Marthoma Metrans

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Marthoma Metran refers to primate of Malankara Church of Saint Thomas Christians in India. Metran is a short form of metropolitan and its plural in Malayalam is Metranmar. "Mar" means saint and Mar Thoma means Saint Thomas. It is concatenated with "Thoma" to indicate that St. Thomas Christians believe that in India, Christianity was first preached by Saint Thomas the Apostle, in the 1st century CE. Even today the St. Thomas Christians call their bishops Metran.


After the Great Swearing in Ceremony, the parish elders (Idavaka Mooppens) of the Church met together and elected Kuravilangad Parampil Thomas Kathanar as Malankara Elder (Malankara Mooppen). Following the ancient custom, twelve Idavaka Mooppens laid their hands on him and appointed him as Mar Thoma I. The Catholics considered this illegitimate, because this was not their practice. So the Malankara Church was forced to send letters to various Churches asking to send a bishop. In 1655 Mar Gregorios Abdul-Jaleel, Patriarch of Jerusalem arrived. Thus the Jerusalem Patriarch was able to regularise the consecration of Mar Thoma I.

Marthoma Methran is the honorific title given to Bishops who are consecrated to rule over the great parish of St. Thomas in Malankara. The followers call this bishops affectionately as Marthoma thirumeni. The Throne of St. Thomas or Malankara throne is the chair seated by the head of the Malankara Church when he is enthroned as the hierarch and given the title of Marthoma.The Dutch model chair was said to be gifted by Raja of Thekkumkoor Dynasty who was against the Portuguese hegemony and it was believed that it was built in the same design of the throne of the king of Thekkumkoor.

The Apostolic throne of the Malankara Mar Thoma Church

The lineage[edit]

Until a few hundred years back, the Apostolic Throne of the Malankara church was held by members of the Pakalomattom family.

Mar Thoma I – In 1653, Thomas of Pakalomattam Thravadu was consecrated with the title Marthoma I by Mar Gregorios. Marthoma I survived a number of assassination attempts. He died on 25 April 1670 and was interred in Angamaly Marthommen Jacobite Orthodox Church.

Mar Thoma II – (1670–1686) Consecrated by Marthoma I and Mar Gregorios. Died on 14 April 1686 and was interred at St. Mary's Syriac Orthodox Church, Niranam.[1]

Mar Thoma III – (1686–1688) Consecrated by Mar Ivanios Hirudyathulla (from Antioch), died on 21 April 1688. Laid to rest at St.Thomas Syriac Orthodox Church, Kadampanad.

Mar Thoma IV – (1688–1728). Consecrated by Mar Ivanios Hirudyathulla. Died on 24 March 1728 and was interred at Kandanad Martha Mariam Syriac Orthodox Church.

Mar Thoma V - (1728–1765) – Consecrated by Marthoma IV. Died on 8 May 1765 and laid to rest at St. Mary's Syriac Orthodox Church, Niranam.[1]

Mar Thoma VI – (1765–1808) Consecrated by Marthoma V. Died on 8 April 1808 and laid to rest at St. Mary's Syriac Orthodox Cathedral, Puthenkavu.[2] Important events:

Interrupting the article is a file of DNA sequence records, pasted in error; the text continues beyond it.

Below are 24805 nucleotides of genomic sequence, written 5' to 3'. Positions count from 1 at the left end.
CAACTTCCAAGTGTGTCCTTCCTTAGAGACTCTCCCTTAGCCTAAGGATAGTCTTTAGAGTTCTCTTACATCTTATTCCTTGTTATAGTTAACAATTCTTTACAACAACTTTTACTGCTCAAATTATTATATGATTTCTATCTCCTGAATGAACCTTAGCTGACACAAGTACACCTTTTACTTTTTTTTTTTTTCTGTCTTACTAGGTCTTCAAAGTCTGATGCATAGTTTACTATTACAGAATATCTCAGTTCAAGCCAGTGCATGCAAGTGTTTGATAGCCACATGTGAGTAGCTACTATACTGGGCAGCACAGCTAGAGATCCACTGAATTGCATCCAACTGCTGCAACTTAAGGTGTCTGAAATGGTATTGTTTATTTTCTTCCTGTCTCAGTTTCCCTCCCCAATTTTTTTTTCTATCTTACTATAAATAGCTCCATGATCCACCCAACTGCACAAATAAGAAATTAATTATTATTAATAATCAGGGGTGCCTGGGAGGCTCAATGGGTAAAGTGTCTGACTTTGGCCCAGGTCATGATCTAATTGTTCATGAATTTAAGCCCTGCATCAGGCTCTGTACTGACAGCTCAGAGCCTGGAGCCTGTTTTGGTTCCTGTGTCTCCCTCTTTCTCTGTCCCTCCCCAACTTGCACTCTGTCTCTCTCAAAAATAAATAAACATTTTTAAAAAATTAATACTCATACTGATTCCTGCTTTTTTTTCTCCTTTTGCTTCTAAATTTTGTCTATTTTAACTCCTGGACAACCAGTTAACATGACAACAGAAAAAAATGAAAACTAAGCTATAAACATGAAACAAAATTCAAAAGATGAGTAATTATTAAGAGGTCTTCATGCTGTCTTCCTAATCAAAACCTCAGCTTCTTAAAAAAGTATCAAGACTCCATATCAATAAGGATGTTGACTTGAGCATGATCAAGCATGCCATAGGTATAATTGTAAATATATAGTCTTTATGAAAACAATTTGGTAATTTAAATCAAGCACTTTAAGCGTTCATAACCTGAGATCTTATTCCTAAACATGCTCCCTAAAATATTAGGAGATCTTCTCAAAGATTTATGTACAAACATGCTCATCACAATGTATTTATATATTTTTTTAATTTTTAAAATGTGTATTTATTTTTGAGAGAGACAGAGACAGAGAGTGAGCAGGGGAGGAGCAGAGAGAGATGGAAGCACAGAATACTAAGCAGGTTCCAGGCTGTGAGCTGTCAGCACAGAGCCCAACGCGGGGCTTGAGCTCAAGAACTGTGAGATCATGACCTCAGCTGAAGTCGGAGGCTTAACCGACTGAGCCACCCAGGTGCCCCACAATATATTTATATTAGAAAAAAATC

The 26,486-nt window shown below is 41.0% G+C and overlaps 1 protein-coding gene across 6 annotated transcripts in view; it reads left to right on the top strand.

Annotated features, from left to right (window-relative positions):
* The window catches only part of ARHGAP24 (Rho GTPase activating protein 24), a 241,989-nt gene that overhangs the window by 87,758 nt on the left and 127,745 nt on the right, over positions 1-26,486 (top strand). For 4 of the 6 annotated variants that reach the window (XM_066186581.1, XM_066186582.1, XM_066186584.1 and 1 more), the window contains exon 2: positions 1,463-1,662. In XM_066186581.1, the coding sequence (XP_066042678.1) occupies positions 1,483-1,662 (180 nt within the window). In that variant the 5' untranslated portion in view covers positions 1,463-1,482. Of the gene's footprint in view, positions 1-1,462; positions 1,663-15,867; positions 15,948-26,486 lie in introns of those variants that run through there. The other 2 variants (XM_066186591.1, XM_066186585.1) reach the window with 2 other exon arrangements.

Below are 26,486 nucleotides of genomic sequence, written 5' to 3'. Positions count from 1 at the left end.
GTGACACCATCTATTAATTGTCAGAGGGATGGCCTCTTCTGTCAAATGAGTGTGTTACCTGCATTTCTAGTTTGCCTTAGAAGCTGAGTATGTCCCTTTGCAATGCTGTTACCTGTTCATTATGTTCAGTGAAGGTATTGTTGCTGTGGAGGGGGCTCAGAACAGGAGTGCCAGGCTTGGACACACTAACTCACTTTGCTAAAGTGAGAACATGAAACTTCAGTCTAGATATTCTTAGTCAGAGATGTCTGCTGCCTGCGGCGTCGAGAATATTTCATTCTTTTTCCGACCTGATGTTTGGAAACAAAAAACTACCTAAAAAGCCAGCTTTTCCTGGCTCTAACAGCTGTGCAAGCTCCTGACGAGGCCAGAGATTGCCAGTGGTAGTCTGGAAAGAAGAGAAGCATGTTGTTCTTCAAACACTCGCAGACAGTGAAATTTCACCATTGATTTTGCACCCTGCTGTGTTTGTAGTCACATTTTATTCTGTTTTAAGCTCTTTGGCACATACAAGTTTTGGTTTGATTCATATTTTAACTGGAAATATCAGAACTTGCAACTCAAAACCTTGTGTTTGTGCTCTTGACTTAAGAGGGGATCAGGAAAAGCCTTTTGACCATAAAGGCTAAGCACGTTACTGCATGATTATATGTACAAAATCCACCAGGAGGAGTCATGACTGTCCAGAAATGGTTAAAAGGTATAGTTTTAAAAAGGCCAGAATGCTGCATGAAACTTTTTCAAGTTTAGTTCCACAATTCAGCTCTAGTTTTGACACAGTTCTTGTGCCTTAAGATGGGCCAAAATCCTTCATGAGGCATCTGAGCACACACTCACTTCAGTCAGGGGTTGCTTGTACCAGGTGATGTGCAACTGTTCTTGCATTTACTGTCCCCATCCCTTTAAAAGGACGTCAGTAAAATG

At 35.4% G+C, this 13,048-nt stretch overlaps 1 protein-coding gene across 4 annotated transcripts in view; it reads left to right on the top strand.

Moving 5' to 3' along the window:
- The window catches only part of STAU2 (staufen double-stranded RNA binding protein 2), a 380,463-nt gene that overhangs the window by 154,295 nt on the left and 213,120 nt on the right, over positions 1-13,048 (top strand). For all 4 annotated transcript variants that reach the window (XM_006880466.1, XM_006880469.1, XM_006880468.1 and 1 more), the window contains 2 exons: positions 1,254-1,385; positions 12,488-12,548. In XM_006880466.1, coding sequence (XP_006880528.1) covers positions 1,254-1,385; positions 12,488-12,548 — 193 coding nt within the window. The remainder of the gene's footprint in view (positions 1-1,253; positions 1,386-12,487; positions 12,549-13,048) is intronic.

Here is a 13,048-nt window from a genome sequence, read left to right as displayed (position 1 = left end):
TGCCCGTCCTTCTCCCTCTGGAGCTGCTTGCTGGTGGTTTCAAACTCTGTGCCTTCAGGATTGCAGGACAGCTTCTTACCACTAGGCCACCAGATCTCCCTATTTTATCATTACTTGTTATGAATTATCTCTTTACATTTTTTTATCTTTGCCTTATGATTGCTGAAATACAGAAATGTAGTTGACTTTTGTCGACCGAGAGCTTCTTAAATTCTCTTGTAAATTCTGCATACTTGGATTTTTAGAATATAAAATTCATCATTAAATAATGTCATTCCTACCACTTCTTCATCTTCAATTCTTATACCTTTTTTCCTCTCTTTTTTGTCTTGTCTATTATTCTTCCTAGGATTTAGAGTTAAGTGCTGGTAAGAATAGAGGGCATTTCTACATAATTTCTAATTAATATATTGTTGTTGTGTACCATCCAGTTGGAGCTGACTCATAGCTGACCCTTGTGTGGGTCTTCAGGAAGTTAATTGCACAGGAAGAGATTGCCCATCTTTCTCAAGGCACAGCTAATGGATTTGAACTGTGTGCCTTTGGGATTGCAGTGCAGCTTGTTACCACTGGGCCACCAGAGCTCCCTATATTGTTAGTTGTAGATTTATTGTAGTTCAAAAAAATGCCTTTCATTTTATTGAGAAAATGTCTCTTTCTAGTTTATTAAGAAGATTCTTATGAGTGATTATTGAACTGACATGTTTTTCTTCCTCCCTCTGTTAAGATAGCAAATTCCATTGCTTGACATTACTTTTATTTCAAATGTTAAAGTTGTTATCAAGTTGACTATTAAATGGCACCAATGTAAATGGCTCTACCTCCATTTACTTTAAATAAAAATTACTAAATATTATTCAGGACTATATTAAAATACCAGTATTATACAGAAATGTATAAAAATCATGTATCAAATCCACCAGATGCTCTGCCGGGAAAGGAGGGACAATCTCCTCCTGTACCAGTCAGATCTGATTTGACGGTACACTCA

• In June 1770, he accepted re-consecration and the title Dionysius from Antiochan bishops in order to avoid a split in the Church.
  • Marthoma VI did not approve the appointment of Kattumangattu Abraham Mar Coorilos as a metropolitan by a bishop from Antioch. This was the beginning of Malabar Independent Syrian Church.
  • Forced to conduct a service according to Catholic rites, but escaped during a rebellion in Travancore under Velu Thampi.
  • Rev.Dr. Claudius Buchanan visited and made arrangement for the translation of the Bible into Malayalam. Marthoma gave him the manuscript of the Bible written in the oldest Syrian. This manuscript was deposited in the public library of the University of Cambridge.

Mar Thoma VII – (1808–1809) Consecrated by Marthoma VI in 1796. During his time on 1 December 1808, a sum of 3000 Star Pagoda (in 2002 one Star Pagoda coin had a market value of £475) was given as loan in perpetuity to the British resident Colonel Maccaulay. This is known as Vattipanam. Marthoma died on 4 July 1809 and was interred at St. Peter's & St. Paul's Syriac Orthodox Church, Kolencherry.

Mar Thoma VIII – (1809–1816) Consecrated on 2 July 1809 by Marthoma VII. During his time Kottayam Suryani Seminary was opened and modern education began in Kerala. Marthoma died on 26 January 1816 and was interred at St. Mary's Syriac Orthodox Church, Niranam.[1]

Mar Thoma IX – (1816–1817). Consecrated by Marthoma VIII without the consent of the people. So he retired to St.George Orthodox Church, Kadamattom,[3] and spent the rest of his days in prayer and fasting.

Mar Thoma X (Malankara Metropolitan)– (1816). Also known as Pulikottil Joseph Mar Dionysius, was consecrated by Mar Philoxenos II, of the Malabar Independent Syrian Church (Thozhiyoor Sabha). Died on 25 November 1816 and laid to rest at Orthodox Old Seminary, Kottayam.

The usage of Marthoma Metropolitan of Malankara was again brought back in Malankara church during the consecration of Titus I Marthoma in 1893. The Marthoma episcopacy continued ordinations of Mar Thoma Methrans in the Apostolic Throne of St. Thomas.

Mar Thoma XXI Joseph Mar Thoma Metropolitan

See also[edit]